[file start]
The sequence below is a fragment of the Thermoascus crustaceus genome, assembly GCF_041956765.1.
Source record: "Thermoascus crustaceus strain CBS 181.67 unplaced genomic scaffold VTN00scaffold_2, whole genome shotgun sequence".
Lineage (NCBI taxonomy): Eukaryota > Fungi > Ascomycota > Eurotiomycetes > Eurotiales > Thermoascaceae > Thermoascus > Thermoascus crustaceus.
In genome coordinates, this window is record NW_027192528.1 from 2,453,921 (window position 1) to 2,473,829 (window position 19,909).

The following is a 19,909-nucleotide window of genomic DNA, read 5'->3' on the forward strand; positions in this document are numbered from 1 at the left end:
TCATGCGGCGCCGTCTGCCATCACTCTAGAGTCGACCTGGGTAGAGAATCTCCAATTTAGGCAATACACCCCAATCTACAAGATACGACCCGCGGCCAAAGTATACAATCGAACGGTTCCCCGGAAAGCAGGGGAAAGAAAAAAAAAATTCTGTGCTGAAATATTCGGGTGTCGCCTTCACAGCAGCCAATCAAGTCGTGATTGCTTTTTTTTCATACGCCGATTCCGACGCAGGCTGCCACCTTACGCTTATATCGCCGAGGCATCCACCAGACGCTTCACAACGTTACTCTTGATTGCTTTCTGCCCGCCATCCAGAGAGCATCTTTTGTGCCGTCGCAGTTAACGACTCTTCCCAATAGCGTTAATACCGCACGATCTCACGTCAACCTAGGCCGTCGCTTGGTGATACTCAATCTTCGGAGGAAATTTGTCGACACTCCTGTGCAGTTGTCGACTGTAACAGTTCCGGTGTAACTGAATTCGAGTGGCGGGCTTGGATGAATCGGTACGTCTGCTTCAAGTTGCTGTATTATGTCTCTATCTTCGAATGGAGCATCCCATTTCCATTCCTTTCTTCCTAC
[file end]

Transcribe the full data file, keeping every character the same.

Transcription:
The sequence below is a fragment of the Thermoascus crustaceus genome, assembly GCF_041956765.1.
Source record: "Thermoascus crustaceus strain CBS 181.67 unplaced genomic scaffold VTN00scaffold_2, whole genome shotgun sequence".
Lineage (NCBI taxonomy): Eukaryota > Fungi > Ascomycota > Eurotiomycetes > Eurotiales > Thermoascaceae > Thermoascus > Thermoascus crustaceus.
In genome coordinates, this window is record NW_027192528.1 from 2,453,921 (window position 1) to 2,473,829 (window position 19,909).

The following is a 19,909-nucleotide window of genomic DNA, read 5'->3' on the forward strand; positions in this document are numbered from 1 at the left end:
TCATGCGGCGCCGTCTGCCATCACTCTAGAGTCGACCTGGGTAGAGAATCTCCAATTTAGGCAATACACCCCAATCTACAAGATACGACCCGCGGCCAAAGTATACAATCGAACGGTTCCCCGGAAAGCAGGGGAAAGAAAAAAAAAATTCTGTGCTGAAATATTCGGGTGTCGCCTTCACAGCAGCCAATCAAGTCGTGATTGCTTTTTTTTCATACGCCGATTCCGACGCAGGCTGCCACCTTACGCTTATATCGCCGAGGCATCCACCAGACGCTTCACAACGTTACTCTTGATTGCTTTCTGCCCGCCATCCAGAGAGCATCTTTTGTGCCGTCGCAGTTAACGACTCTTCCCAATAGCGTTAATACCGCACGATCTCACGTCAACCTAGGCCGTCGCTTGGTGATACTCAATCTTCGGAGGAAATTTGTCGACACTCCTGTGCAGTTGTCGACTGTAACAGTTCCGGTGTAACTGAATTCGAGTGGCGGGCTTGGATGAATCGGTACGTCTGCTTCAAGTTGCTGTATTATGTCTCTATCTTCGAATGGAGCATCCCATTTCCATTCCTTTCTTCCTAC